Mitigating Glare and Solar Heat Gain with Exterior Shading Systems

Fabric zip systems, venetian blinds, and rack arm systems are highly effective strategies for optimizing daylighting, occupant comfort, and energy savings
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Sponsored by Draper, Inc.
By Barbara Horwitz-Bennett

Architectural/Aesthetic Requirements

For some projects, large-scale louvers are used to provide a strong aesthetic. In other situations, shading systems might be on the interior or in a double facade to allow the building to have a clean glazed appearance. Projecting systems (e.g., brise soleil systems) are often used to shade south elevations. While they do not work well with low sun angles on the east and west elevations, they may be used there to provide a consistent look to the building. In this case, however, it is important that the end user and design team understand that the shading systems will not function very effectively and a secondary interior system will almost certainly be required as well on these elevations.

Performance Requirements

Depending on the level of solar control required, one system may be more appropriate than another.

Exterior Zip Shading

Having spent some time looking at solar control and the choice of an appropriate shading system, a number of specific shading options can be considered: exterior fabric zip systems, exterior venetian blinds, and the rack arm system that incorporates operable louvers.

Whereas standard exterior fabric systems can be used to provide shade, they must be retracted at relatively low wind speeds. Though less known to architects, exterior zip systems are significantly more robust than a regular exterior roller shade due to the way in which the fabric locks into side guide tracks.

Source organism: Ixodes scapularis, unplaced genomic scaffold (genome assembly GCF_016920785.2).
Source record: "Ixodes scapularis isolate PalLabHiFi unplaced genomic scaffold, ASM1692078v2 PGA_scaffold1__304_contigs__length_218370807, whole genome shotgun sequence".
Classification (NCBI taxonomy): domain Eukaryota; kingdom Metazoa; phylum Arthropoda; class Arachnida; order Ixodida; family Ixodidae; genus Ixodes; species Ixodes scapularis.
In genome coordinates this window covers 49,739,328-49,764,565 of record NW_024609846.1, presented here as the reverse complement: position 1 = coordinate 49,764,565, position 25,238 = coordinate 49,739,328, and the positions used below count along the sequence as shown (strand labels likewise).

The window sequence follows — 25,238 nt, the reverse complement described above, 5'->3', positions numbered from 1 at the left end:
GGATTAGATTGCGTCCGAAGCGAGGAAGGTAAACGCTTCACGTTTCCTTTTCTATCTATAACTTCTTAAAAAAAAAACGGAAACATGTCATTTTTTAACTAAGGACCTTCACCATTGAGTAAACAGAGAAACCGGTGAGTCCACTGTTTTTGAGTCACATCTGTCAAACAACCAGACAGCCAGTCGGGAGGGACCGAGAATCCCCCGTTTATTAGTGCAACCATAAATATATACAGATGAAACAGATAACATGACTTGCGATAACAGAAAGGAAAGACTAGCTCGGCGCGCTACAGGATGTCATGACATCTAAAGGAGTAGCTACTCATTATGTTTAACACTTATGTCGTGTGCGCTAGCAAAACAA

Photo courtesy of Draper, Inc.

Durable and robust, exterior zip shading systems are well suited for a variety of applications, including balconies, terraces, and porches.

“Exterior zip shading tends to be popular due to its lower cost of initial installation, but these systems are also very efficient in solar heat transfer reduction of up to 95 percent,” Arnold reports. “Many high-performance fabric options available provide interesting aesthetic opportunities on the exterior and interior, while providing excellent protection of furniture, finishes, and artwork from UV damage.”

“Advantages of exterior zip shading are full automation, durability, improved comfort via sun protection, and glare control,” Fragali adds. “They form an insect barrier when fully lowered and offer wind mitigation when partially or fully deployed.”